Meet Christian Lindner, 38, who led the electoral comeback of his pro-business Free Democrats (FDP) but was Monday widely accused of irresponsible showmanship and a grab for the right-wing populist vote.
In the early hours, Lindner stepped before the TV cameras and declared an end to over four weeks of painful coalition talks that had followed on from inconclusive September 24th elections.
The marathon negotiations with Merkel's conservative bloc and the left-leaning Greens - over sticking points from migration and climate policy to taxes and finance - had failed, he declared unilaterally.
"It's better not to govern than to govern badly," Lindner said, a line his party then almost immediately inserted into their pink-and-yellow Twitter banner, looking like its first campaign slogan for possible new elections.
Den Geist des Sondierungspapiers können wir nicht verantworten. Wir wären gezwungen, unsere Grundsätze aufzugeben und alles das, wofür wir Jahre gearbeitet haben. Wir werden unsere Wähler nicht im Stich lassen, indem wir eine Politik mittragen, von der wir nicht überzeugt sind. pic.twitter.com/Jnw6ukJFRL— FDP (@fdp) November 19, 2017
Merkel's conservatives, their Bavarian CSU allies and the Greens were briefly united in shock, all declaring that they had been close to a compromise deal when the FDP pulled the pin.
The move threw a new light on Lindner's repeated warnings that he was "not scared of new elections", and on his hardening stance against Green demands, notably to allow more refugees to reunite with their families.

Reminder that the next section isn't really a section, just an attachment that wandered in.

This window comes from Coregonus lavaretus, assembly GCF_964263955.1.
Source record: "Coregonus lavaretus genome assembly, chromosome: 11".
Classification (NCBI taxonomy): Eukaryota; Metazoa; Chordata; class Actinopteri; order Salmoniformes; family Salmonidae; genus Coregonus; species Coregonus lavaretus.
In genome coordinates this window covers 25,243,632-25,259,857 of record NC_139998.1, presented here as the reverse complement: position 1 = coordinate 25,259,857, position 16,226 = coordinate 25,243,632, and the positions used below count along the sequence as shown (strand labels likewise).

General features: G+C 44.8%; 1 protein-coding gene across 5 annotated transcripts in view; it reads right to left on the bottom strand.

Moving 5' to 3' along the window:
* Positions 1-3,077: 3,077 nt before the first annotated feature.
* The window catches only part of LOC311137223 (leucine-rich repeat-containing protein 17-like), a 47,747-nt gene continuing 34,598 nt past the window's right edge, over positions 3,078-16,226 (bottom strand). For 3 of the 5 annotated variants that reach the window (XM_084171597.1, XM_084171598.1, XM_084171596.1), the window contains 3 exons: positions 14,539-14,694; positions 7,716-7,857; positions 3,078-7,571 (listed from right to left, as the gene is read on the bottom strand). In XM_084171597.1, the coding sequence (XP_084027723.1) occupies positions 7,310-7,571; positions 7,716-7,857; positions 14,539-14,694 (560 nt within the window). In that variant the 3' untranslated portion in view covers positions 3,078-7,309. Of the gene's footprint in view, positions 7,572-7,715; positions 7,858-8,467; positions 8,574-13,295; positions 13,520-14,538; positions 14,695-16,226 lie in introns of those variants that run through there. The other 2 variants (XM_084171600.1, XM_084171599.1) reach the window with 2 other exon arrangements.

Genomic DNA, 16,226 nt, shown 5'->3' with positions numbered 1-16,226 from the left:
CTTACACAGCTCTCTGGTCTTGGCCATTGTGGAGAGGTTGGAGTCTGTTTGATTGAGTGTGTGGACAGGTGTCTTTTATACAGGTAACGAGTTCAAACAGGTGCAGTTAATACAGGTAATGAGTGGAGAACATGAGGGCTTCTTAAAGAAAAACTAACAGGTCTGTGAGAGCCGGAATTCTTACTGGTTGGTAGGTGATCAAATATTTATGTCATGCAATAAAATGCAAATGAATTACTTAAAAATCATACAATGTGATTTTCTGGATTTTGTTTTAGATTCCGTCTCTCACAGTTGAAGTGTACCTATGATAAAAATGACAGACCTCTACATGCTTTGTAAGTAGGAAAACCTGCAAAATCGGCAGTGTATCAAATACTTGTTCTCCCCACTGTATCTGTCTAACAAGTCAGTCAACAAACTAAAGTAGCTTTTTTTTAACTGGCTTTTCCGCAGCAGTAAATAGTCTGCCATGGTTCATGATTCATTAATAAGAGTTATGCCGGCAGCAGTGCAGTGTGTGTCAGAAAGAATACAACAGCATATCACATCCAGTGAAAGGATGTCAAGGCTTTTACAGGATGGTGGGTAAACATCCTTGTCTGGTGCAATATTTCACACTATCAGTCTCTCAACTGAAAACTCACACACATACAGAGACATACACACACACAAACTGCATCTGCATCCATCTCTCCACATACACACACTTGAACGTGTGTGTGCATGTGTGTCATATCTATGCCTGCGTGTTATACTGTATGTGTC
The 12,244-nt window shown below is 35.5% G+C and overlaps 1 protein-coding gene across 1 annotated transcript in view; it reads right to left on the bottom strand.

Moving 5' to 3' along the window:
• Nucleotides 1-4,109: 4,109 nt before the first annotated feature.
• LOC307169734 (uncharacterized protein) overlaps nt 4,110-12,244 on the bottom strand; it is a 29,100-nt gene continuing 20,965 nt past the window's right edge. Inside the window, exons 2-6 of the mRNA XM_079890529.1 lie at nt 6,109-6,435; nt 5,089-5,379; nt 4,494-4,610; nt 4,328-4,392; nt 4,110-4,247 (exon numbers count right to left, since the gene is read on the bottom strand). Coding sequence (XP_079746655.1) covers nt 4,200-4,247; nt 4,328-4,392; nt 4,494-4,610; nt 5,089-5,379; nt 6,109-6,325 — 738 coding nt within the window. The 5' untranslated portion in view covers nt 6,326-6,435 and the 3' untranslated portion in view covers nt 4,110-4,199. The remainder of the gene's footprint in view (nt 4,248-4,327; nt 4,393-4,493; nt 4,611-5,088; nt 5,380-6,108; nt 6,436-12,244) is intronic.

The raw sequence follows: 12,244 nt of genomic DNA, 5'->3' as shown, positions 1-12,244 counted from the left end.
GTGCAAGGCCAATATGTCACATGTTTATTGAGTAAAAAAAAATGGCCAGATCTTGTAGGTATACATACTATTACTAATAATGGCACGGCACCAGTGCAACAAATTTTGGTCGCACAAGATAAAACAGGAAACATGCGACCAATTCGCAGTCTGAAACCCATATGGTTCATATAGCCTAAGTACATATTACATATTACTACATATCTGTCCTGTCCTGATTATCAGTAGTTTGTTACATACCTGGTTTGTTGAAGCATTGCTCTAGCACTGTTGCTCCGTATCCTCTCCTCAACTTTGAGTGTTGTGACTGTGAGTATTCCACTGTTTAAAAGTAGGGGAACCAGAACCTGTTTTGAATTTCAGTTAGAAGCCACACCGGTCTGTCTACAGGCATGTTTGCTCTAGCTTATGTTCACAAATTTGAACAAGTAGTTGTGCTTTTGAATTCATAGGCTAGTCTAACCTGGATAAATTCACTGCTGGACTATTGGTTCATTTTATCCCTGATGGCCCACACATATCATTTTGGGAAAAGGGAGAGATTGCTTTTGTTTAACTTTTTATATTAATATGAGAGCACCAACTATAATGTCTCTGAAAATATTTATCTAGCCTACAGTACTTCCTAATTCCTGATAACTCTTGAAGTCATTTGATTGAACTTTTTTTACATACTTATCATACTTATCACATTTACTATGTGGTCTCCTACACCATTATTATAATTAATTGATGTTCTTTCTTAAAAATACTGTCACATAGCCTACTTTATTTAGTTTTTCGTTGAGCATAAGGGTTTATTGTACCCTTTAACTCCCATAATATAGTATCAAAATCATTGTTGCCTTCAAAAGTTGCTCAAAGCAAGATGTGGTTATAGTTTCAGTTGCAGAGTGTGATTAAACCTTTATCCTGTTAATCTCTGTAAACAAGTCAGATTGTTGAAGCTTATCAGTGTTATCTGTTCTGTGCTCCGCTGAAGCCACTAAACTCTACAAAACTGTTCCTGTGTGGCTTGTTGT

The Greens' Robert Habeck charged that Lindner's move "was prepared long ago" and that he had subjected all sides to "psychological terror" before finally imploding the fragile talks.
The opposition Social Democrats' Heiko Maas, the outgoing justice minister, agreed that the FDP had used the talks merely "as a stage" in a show of "selfishness that harms our democracy".
Lindner's statement suggested his party was too deeply wedded to its promises and principles to agree to any questionable compromises.
But his fellow negotiators, and many commentators, didn't buy it, noting that Lindner's tone had hardened on migrants, a flashpoint issue after Merkel's government allowed in more than one million asylum seekers since 2015.
With popular debate in Germany shifting to the right, many believe Lindner is trying to snatch votes from the anti-immigration Alternative for Germany party (AfD), which scored almost 13 percent in the election.
The Frankfurter Allgemeine Zeitung daily said the FDP was now going after voters "who have turned their backs on the CDU and Angela Merkel but couldn't bring themselves to vote AfD".
The Sueddeutsche Zeitung commented that it was remarkable that the conservative CSU had complained of being "overtaken on the right" by the traditionally liberal FDP on the refugee issue.
"Maybe Lindner believes he can rise all the way to the top like this, like Sebastian Kurz in Austria," it said, referring to the 31-year-old conservative chancellor.
The Greens' co-leader Cem Ozdemir suggested similarly that "the FDP has been looking a bit too much at Austria recently, and not enough at Germany".
Lindner himself enjoyed a stunning electoral success, almost single-handedly reviving the FDP after it embarrassingly crashed out of parliament in 2013, having withered in Merkel's shadow as junior coalition partner.
The campaign, which relied heavily on slick black-and-white photos of a stubble-faced Lindner, earned the party 10.7 percent.
Now, even before Lindner takes his first seat in parliament, he has thrown Europe's biggest economy into a period of uncertainty that threatens the political future of its veteran leader Merkel.
Germany now faces weeks if not months of paralysis, followed by likely elections that are expected to further boost the AfD, Monday's only winner.
Its leader Alexander Gauland claimed the collapse of talks proved that "Merkel has failed".
On the FDP, he said that Lindner appeared to be copying his party's policies but gloated that "we're the original".